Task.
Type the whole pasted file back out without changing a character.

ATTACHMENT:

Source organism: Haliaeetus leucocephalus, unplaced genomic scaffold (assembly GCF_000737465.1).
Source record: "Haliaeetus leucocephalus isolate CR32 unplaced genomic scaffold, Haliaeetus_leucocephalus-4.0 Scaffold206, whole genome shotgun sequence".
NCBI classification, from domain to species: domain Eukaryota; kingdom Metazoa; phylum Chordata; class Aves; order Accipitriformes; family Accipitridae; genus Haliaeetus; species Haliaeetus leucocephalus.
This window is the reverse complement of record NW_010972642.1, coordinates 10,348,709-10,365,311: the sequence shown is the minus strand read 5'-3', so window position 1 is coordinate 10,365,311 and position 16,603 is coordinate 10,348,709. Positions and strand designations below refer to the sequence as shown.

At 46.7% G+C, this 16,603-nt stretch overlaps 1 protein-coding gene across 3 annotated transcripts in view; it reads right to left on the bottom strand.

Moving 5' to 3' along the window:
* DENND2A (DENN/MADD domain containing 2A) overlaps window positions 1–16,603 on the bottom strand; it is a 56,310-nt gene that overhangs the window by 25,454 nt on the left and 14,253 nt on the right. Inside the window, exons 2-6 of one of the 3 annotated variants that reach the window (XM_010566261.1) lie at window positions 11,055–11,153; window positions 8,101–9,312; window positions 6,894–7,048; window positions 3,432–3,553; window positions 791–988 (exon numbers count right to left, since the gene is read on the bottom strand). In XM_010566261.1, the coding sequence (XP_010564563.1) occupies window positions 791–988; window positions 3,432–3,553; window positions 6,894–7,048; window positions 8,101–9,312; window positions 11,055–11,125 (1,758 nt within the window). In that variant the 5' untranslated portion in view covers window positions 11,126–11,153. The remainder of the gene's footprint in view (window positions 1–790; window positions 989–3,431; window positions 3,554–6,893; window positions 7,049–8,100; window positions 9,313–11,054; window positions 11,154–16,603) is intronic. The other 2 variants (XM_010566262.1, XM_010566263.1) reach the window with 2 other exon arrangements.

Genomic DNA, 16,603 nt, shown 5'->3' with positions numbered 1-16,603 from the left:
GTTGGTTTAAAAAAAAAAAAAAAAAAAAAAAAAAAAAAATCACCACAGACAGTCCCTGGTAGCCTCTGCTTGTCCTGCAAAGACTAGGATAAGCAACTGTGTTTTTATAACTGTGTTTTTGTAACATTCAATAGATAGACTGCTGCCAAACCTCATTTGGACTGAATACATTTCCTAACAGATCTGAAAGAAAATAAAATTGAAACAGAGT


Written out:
Source organism: Haliaeetus leucocephalus, unplaced genomic scaffold (assembly GCF_000737465.1).
Source record: "Haliaeetus leucocephalus isolate CR32 unplaced genomic scaffold, Haliaeetus_leucocephalus-4.0 Scaffold206, whole genome shotgun sequence".
NCBI classification, from domain to species: domain Eukaryota; kingdom Metazoa; phylum Chordata; class Aves; order Accipitriformes; family Accipitridae; genus Haliaeetus; species Haliaeetus leucocephalus.
This window is the reverse complement of record NW_010972642.1, coordinates 10,348,709-10,365,311: the sequence shown is the minus strand read 5'-3', so window position 1 is coordinate 10,365,311 and position 16,603 is coordinate 10,348,709. Positions and strand designations below refer to the sequence as shown.

At 46.7% G+C, this 16,603-nt stretch overlaps 1 protein-coding gene across 3 annotated transcripts in view; it reads right to left on the bottom strand.

Moving 5' to 3' along the window:
* DENND2A (DENN/MADD domain containing 2A) overlaps window positions 1–16,603 on the bottom strand; it is a 56,310-nt gene that overhangs the window by 25,454 nt on the left and 14,253 nt on the right. Inside the window, exons 2-6 of one of the 3 annotated variants that reach the window (XM_010566261.1) lie at window positions 11,055–11,153; window positions 8,101–9,312; window positions 6,894–7,048; window positions 3,432–3,553; window positions 791–988 (exon numbers count right to left, since the gene is read on the bottom strand). In XM_010566261.1, the coding sequence (XP_010564563.1) occupies window positions 791–988; window positions 3,432–3,553; window positions 6,894–7,048; window positions 8,101–9,312; window positions 11,055–11,125 (1,758 nt within the window). In that variant the 5' untranslated portion in view covers window positions 11,126–11,153. The remainder of the gene's footprint in view (window positions 1–790; window positions 989–3,431; window positions 3,554–6,893; window positions 7,049–8,100; window positions 9,313–11,054; window positions 11,154–16,603) is intronic. The other 2 variants (XM_010566262.1, XM_010566263.1) reach the window with 2 other exon arrangements.

Genomic DNA, 16,603 nt, shown 5'->3' with positions numbered 1-16,603 from the left:
GTTGGTTTAAAAAAAAAAAAAAAAAAAAAAAAAAAAAAATCACCACAGACAGTCCCTGGTAGCCTCTGCTTGTCCTGCAAAGACTAGGATAAGCAACTGTGTTTTTATAACTGTGTTTTTGTAACATTCAATAGATAGACTGCTGCCAAACCTCATTTGGACTGAATACATTTCCTAACAGATCTGAAAGAAAATAAAATTGAAACAGAGT